More people should be reading Elizabeth Willis, one of our most gifted and historically attuned poets.

Jennifer Chang, Los Angeles Review of Books

A spiraling, staggering new collection of historical and mythic reinvention—the famed Elizabeth Willis’s first book with New Directions

Available Sep, 03 2024

Liontaming in America

Poetry by Elizabeth Willis

“To disrupt the relationship of predator and prey, to reshape one’s relation to power, is to renovate the lived and living world,” Elizabeth Willis writes in this visionary work that delves deep into the ancient enchantments of the circus and its timeless disciplinary displays. Liontaming in America investigates the utopian aspirations fleetingly enacted in the polyamorous life of a nineteenth-century religious community, interweaving archival and personal threads wit the histories of domestic labor, extraction economies, and the performance of family in theater, film, and everyday life. Lines reverberate between worldliness and devotion, between Peter Pan and Close Encounters, between Paul Robeson and Maude Adams, between leaps of faith and passionate alliances, between everyday tragedy and imaginative social possibility. As Willis writes in her afterword to the book, “The repeated unmaking and remaking of America, as a concept and as an ongoing textual project, is not impossible. It is happening all the time.”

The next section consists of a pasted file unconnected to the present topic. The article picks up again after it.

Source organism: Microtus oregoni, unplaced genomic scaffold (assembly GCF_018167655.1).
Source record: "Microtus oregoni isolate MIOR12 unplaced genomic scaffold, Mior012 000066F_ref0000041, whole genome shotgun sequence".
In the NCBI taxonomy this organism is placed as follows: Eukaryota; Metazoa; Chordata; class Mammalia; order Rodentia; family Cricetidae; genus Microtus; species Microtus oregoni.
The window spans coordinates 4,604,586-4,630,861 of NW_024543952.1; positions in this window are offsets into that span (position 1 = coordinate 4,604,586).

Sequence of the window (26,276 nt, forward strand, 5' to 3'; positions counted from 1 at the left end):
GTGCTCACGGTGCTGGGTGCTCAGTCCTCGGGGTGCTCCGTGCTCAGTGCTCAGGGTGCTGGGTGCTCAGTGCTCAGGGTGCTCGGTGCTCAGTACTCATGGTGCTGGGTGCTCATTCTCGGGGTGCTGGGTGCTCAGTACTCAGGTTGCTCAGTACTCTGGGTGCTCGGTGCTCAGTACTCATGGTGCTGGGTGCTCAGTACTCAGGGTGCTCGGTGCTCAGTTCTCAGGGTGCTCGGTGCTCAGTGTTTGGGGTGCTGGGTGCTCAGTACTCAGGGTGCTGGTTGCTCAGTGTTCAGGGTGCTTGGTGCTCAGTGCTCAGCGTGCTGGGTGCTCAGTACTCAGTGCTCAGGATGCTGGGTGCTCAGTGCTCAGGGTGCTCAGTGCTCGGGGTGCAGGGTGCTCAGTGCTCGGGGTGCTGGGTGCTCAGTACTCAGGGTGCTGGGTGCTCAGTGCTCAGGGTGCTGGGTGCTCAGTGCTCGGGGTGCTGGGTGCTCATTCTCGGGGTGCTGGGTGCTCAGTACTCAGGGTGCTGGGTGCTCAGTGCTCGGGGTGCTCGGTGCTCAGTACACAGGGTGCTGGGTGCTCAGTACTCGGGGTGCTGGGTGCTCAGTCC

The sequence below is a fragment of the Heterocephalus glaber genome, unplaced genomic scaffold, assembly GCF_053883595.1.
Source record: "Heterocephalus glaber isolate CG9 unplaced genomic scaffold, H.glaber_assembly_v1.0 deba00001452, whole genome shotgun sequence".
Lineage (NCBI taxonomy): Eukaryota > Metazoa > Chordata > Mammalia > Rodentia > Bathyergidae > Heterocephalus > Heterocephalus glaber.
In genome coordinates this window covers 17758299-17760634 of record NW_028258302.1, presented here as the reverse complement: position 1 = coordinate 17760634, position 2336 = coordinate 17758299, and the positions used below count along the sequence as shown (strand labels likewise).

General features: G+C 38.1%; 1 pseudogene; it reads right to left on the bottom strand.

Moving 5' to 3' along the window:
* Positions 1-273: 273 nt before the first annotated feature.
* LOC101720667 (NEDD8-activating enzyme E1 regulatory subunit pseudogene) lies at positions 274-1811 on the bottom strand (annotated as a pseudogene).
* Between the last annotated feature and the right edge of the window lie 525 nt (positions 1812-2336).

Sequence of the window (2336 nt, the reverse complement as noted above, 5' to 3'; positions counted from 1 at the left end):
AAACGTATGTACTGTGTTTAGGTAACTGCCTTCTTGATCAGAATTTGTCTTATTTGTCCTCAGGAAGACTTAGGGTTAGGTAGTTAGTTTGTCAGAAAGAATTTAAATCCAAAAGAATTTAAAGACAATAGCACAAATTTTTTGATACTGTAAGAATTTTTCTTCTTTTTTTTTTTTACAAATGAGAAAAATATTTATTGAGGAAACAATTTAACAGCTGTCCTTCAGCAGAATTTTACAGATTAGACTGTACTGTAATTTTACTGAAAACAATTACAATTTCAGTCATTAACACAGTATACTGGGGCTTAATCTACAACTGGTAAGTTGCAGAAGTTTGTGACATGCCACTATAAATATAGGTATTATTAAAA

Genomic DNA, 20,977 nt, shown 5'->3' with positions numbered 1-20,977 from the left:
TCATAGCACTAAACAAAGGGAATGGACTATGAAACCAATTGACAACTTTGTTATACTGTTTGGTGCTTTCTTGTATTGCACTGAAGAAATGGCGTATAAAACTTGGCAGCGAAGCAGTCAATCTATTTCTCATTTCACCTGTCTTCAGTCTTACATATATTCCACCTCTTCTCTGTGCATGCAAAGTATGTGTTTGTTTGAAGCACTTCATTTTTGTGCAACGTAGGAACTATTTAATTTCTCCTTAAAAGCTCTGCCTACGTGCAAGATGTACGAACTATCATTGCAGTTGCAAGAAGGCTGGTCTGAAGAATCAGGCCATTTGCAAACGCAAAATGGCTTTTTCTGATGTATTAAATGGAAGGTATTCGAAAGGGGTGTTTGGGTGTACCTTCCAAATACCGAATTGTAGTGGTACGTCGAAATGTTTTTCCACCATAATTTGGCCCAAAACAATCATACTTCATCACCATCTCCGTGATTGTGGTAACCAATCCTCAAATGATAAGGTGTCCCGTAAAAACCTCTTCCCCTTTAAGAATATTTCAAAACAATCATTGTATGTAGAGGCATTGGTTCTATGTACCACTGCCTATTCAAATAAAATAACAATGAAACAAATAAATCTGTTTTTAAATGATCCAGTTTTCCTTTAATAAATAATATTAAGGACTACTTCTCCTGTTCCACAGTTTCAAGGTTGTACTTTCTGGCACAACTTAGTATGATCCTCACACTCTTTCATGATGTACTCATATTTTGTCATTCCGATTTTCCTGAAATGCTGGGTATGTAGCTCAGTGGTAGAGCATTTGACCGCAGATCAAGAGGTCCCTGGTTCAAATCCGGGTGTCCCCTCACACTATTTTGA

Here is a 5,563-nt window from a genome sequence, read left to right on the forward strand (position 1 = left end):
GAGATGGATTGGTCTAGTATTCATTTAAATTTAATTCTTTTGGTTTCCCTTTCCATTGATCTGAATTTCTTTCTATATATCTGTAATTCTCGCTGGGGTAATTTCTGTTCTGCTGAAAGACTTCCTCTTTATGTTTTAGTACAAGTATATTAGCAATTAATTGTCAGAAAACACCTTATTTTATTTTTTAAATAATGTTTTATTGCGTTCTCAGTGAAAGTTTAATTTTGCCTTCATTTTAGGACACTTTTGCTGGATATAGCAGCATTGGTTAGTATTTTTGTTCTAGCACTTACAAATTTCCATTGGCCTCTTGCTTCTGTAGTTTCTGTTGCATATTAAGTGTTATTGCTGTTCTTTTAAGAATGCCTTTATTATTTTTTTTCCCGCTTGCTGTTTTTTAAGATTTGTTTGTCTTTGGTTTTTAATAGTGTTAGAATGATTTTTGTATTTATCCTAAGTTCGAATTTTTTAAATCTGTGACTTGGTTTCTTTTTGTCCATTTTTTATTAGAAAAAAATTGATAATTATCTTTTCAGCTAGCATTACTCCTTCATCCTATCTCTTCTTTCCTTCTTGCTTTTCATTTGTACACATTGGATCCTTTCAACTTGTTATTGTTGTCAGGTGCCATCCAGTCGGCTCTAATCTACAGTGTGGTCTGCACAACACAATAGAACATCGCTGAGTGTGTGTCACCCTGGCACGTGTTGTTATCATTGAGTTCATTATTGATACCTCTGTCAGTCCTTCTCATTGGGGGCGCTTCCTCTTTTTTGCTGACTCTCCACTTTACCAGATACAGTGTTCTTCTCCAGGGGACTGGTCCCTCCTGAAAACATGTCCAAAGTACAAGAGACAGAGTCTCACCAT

Paperback(published Sep, 03 2024)

ISBN
9780811238632
Price US
24.95
Trim Size
5.5x8.5
Page Count
272

Ebook(published Sep, 03 2024)

ISBN
9780811238786

More people should be reading Elizabeth Willis, one of our most gifted and historically attuned poets.

Jennifer Chang, Los Angeles Review of Books

Willis offers the penetrating musings and sometimes fragmented syntax of a contemporary Emily Dickinson but can feel like a spirited surrealist.

Library Journal (Starred review for Alive)

Willis has the finest ear for the lyric amongst her generation. The intense beauty of the work is an unblinking testament to the poet’s sense that the stakes for language are becoming impossibly high.

Richard Deming, Boston Review